Amnesty International opposes the death penalty in all circumstances without exception regardless of who is accused, the nature or circumstances of the crime, guilt or innocence or method of execution. Half the countries around the world no longer have a death penalty, and in the US 21 states have abolished this cruel punishment; four more whose governors have placed a moratourium on executions. All people have the right to live, and we all have the right to be free from cruel, inhuman, and degrading punishment.
On July 25, the US Department of Justice announced its plans to resume executions of people on federal death row, beginning with five people scheduled to be executed between December 9, 2019 through January 15, 2020. The death penalty is irrovocably broken in the US. The death penalty is applied disproportionately against people living in poverty and people of racial minorities. In addition, 166 have been exonerated from death row in the US since 1973. The only way to eliminate executing a person that is innocent is to eliminate the death penalty altogether. We must speak up against these killings and make our voices heard.
Now is the time to grow support for abolishing the death penalty and let voicese of opposition to the death penalty be heard in our local communities. The federal death penalty can be applied to cases in any states, even in those states without a death penalty or a moratrium on executions. In the face of the resumption of federal executions, put your thoughts on paper and write a Letter to the Editor (LTE) about why you oppose the death penalty as not just broken, but iraparble. Ahead of the December 9th scheduled execution, share why you believe the United States should abolish the death penalty and not carry out these killings in your name. Check out our resources below for, tips for writing an LTE, more fact and stories on the death penalty on our website, and be in touch with staff if you have questions. Share your published LTE on social media and include #EndTheDeathPnealty and tag @amnestyusa.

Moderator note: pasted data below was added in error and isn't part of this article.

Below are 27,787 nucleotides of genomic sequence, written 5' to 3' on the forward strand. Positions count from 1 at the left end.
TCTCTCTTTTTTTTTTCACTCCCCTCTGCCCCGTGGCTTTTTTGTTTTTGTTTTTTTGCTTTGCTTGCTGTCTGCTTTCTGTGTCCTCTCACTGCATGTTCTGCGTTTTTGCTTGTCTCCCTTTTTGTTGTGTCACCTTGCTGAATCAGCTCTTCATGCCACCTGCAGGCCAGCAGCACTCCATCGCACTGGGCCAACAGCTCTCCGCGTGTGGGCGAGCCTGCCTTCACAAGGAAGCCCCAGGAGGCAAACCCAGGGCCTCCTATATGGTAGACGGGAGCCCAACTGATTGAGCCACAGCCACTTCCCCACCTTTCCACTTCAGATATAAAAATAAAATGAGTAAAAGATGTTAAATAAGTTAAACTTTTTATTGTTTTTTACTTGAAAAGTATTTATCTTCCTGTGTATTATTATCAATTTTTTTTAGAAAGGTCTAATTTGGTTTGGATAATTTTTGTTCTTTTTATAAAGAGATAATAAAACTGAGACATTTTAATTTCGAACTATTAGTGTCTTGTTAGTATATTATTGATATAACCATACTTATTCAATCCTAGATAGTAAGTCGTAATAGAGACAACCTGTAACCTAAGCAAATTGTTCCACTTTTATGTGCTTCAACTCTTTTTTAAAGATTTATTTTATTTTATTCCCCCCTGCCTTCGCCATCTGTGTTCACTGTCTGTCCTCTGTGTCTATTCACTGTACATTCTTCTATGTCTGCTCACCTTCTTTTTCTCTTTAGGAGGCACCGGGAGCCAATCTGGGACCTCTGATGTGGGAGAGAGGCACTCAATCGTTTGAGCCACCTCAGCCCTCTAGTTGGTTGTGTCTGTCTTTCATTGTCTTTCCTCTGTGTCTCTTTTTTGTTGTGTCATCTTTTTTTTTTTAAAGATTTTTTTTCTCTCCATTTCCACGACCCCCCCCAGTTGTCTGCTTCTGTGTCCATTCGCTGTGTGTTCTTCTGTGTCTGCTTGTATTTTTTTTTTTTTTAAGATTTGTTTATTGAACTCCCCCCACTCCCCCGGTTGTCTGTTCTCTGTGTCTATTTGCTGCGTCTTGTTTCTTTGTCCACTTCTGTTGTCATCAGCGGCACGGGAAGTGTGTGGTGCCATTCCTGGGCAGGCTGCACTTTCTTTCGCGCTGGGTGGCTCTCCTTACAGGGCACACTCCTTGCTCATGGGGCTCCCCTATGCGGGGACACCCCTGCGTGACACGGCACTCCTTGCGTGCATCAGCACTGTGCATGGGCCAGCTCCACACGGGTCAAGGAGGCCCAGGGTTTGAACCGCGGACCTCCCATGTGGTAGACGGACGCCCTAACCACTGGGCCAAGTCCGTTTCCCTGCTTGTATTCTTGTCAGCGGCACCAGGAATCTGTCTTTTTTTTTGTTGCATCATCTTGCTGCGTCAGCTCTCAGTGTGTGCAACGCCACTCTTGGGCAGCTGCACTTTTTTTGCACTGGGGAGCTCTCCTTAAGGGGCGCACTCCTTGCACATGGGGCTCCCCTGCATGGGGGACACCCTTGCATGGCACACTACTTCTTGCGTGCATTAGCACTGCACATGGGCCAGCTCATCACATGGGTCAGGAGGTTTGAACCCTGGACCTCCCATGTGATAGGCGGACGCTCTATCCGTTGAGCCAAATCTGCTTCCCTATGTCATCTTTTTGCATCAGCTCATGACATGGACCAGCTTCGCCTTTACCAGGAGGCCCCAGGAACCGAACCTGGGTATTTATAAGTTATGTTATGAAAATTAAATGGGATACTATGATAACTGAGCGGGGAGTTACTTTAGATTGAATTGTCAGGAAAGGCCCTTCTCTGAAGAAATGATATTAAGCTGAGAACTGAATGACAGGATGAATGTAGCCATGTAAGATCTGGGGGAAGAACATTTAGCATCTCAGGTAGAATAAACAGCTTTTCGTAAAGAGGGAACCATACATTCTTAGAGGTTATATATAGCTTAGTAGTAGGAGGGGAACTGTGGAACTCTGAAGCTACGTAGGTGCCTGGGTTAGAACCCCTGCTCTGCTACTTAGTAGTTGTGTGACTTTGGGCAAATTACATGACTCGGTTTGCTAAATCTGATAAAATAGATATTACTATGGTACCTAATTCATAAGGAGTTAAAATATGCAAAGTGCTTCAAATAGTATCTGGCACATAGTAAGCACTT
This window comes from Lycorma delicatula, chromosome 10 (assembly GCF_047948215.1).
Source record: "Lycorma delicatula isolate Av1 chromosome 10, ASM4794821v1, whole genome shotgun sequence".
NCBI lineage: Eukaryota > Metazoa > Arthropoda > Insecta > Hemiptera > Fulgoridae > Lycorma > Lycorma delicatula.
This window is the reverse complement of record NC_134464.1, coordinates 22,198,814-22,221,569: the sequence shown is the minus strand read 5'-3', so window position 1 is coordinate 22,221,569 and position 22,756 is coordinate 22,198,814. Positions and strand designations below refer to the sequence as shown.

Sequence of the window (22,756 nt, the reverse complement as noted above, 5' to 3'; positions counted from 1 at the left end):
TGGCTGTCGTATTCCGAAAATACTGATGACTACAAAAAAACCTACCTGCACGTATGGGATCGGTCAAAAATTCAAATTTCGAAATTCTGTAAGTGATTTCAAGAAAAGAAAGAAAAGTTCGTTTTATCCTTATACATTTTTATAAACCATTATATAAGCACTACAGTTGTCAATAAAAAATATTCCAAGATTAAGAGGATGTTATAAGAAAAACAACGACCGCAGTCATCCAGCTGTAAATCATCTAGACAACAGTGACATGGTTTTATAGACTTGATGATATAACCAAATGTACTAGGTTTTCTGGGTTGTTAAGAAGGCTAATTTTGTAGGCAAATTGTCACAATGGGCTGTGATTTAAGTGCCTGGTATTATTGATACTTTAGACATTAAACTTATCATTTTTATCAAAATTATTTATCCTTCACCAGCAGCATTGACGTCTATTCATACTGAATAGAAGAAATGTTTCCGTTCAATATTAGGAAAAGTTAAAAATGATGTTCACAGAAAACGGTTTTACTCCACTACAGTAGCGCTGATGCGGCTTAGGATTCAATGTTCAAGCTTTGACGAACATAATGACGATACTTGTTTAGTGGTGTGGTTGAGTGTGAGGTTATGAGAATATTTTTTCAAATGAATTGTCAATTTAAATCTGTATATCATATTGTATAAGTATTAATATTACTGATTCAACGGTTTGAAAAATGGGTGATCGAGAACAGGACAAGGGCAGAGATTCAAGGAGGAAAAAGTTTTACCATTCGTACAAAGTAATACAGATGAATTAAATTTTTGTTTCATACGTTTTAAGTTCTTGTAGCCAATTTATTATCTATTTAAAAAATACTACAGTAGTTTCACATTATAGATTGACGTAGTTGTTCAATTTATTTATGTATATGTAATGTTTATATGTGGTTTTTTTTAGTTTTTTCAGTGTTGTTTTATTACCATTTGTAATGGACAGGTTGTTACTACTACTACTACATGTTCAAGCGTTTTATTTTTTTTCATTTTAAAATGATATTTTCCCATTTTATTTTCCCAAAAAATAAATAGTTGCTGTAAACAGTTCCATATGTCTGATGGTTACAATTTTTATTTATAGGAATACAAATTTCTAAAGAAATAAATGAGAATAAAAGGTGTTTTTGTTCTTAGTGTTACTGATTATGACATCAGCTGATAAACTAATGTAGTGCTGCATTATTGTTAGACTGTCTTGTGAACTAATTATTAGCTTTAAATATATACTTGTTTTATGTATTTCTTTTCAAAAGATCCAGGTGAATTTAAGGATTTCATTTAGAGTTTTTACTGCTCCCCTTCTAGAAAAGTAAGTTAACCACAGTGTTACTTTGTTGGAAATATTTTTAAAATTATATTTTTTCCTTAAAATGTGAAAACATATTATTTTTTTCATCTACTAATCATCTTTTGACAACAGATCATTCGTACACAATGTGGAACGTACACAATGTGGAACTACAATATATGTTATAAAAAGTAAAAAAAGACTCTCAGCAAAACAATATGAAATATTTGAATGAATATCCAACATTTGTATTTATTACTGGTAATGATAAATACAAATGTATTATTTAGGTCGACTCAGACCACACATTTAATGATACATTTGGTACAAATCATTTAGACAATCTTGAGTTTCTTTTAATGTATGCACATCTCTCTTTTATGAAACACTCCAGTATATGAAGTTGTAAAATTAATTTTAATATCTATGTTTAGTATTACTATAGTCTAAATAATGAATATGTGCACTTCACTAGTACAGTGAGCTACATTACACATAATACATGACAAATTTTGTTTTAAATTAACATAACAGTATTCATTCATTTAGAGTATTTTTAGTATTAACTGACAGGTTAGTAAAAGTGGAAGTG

Visit Amnesty’s website to learn more about the death penalty
Have more questions? Reach out to [email protected] to get them answered!
Join the Urgent Action Network and take action to support individuals at risk, including political prisoners, prisoners of conscience, and human rights defenders. Are you an educator? Learn how to engage your students in human rights by using our Educator’s Guide.